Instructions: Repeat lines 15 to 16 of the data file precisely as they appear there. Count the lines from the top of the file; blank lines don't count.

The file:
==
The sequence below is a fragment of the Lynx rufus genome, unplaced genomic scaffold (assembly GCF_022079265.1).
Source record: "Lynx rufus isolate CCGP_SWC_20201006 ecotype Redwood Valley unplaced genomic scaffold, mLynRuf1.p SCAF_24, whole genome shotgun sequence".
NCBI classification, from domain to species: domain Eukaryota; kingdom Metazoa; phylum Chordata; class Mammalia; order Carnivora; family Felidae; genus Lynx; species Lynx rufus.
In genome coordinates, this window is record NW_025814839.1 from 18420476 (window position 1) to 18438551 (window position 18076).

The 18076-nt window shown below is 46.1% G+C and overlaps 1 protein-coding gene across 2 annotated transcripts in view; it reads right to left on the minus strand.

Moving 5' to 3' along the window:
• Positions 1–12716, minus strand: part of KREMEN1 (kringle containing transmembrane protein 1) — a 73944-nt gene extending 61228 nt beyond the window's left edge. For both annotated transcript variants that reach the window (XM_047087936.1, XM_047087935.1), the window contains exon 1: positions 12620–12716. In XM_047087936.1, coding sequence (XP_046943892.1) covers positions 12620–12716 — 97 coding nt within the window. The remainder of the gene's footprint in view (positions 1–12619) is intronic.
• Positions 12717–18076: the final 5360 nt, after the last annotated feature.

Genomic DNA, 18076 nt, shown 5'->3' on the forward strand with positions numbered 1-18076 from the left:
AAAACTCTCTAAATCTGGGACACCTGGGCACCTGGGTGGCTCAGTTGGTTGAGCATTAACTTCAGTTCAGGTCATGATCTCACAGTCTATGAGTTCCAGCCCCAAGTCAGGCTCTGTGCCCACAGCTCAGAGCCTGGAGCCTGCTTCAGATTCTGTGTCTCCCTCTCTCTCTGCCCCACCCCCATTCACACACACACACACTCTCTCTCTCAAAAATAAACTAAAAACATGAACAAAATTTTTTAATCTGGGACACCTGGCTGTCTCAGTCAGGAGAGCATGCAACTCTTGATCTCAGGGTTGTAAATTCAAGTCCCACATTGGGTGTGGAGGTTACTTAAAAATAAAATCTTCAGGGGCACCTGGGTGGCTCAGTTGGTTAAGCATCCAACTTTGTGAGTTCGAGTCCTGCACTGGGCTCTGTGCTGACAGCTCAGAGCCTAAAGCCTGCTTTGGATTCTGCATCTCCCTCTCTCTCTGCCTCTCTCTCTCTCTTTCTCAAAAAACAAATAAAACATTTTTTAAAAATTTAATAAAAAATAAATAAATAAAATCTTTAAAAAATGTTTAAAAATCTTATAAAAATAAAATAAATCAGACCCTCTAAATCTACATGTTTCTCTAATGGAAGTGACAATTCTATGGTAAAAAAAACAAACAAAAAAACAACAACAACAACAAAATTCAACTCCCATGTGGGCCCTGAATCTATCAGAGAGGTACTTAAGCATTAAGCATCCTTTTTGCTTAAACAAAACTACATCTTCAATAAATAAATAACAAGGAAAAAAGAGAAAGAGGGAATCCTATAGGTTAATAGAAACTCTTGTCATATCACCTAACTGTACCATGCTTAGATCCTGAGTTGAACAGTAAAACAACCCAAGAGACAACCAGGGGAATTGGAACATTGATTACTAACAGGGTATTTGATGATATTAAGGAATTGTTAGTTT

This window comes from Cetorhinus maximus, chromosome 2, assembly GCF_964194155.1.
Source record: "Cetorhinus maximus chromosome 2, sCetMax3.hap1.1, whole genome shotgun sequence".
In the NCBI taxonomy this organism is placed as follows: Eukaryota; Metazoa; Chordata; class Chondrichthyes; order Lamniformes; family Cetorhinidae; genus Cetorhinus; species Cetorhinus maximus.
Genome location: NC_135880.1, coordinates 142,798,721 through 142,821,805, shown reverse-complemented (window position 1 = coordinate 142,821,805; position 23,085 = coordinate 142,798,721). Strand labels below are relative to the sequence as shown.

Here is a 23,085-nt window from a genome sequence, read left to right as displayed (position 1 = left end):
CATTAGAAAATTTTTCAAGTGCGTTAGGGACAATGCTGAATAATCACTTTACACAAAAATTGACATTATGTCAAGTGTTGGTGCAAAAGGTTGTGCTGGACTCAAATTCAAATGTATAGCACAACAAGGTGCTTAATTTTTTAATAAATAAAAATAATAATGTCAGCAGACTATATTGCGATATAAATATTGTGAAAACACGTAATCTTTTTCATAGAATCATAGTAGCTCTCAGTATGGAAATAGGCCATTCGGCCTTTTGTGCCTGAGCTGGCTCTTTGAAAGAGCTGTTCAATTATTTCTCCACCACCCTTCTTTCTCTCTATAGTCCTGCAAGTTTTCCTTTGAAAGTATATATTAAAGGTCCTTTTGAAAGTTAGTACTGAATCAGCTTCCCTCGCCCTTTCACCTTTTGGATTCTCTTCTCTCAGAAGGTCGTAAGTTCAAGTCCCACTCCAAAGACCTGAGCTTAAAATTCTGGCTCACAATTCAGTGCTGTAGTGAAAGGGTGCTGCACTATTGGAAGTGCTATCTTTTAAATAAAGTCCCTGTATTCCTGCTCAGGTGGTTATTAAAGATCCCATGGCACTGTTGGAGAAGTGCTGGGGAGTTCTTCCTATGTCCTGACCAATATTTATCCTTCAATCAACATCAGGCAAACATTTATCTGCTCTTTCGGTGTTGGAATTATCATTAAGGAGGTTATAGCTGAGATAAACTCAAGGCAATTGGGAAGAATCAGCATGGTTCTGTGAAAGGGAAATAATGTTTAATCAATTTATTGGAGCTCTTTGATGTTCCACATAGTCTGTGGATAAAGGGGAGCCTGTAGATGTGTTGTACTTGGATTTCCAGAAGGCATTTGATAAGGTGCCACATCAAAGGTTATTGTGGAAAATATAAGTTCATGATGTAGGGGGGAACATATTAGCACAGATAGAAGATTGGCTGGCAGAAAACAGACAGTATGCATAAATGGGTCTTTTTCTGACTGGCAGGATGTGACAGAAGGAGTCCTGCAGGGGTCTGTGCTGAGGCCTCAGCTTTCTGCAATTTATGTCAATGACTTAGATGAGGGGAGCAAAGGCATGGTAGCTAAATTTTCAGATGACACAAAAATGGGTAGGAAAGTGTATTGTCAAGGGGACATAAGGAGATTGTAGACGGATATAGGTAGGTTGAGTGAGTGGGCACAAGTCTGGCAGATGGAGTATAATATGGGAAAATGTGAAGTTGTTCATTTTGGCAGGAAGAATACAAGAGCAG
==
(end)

Here is a 23,085-nt window from a genome sequence, read left to right as displayed (position 1 = left end):
CATTAGAAAATTTTTCAAGTGCGTTAGGGACAATGCTGAATAATCACTTTACACAAAAATTGACATTATGTCAAGTGTTGGTGCAAAAGGTTGTGCTGGACTCAAATTCAAATGTATAGCACAACAAGGTGCTTAATTTTTTAATAAATAAAAATAATAATGTCAGCAGACTATATTGCGATATAAATATTGTGAAAACACGTAATCTTTTTCATAGAATCATAGTAGCTCTCAGTATGGAAATAGGCCATTCGGCCTTTTGTGCCTGAGCTGGCTCTTTGAAAGAGCTGTTCAATTATTTCTCCACCACCCTTCTTTCTCTCTATAGTCCTGCAAGTTTTCCTTTGAAAGTATATATTAAAGGTCCTTTTGAAAGTTAGTACTGAATCAGCTTCCCTCGCCCTTTCACCTTTTGGATTCTCTTCTCTCAGAAGGTCGTAAGTTCAAGTCCCACTCCAAAGACCTGAGCTTAAAATTCTGGCTCACAATTCAGTGCTGTAGTGAAAGGGTGCTGCACTATTGGAAGTGCTATCTTTTAAATAAAGTCCCTGTATTCCTGCTCAGGTGGTTATTAAAGATCCCATGGCACTGTTGGAGAAGTGCTGGGGAGTTCTTCCTATGTCCTGACCAATATTTATCCTTCAATCAACATCAGGCAAACATTTATCTGCTCTTTCGGTGTTGGAATTATCATTAAGGAGGTTATAGCTGAGATAAACTCAAGGCAATTGGGAAGAATCAGCATGGTTCTGTGAAAGGGAAATAATGTTTAATCAATTTATTGGAGCTCTTTGATGTTCCACATAGTCTGTGGATAAAGGGGAGCCTGTAGATGTGTTGTACTTGGATTTCCAGAAGGCATTTGATAAGGTGCCACATCAAAGGTTATTGTGGAAAATATAAGTTCATGATGTAGGGGGGAACATATTAGCACAGATAGAAGATTGGCTGGCAGAAAACAGACAGTATGCATAAATGGGTCTTTTTCTGACTGGCAGGATGTGACAGAAGGAGTCCTGCAGGGGTCTGTGCTGAGGCCTCAGCTTTCTGCAATTTATGTCAATGACTTAGATGAGGGGAGCAAAGGCATGGTAGCTAAATTTTCAGATGACACAAAAATGGGTAGGAAAGTGTATTGTCAAGGGGACATAAGGAGATTGTAGACGGATATAGGTAGGTTGAGTGAGTGGGCACAAGTCTGGCAGATGGAGTATAATATGGGAAAATGTGAAGTTGTTCATTTTGGCAGGAAGAATACAAGAGCAG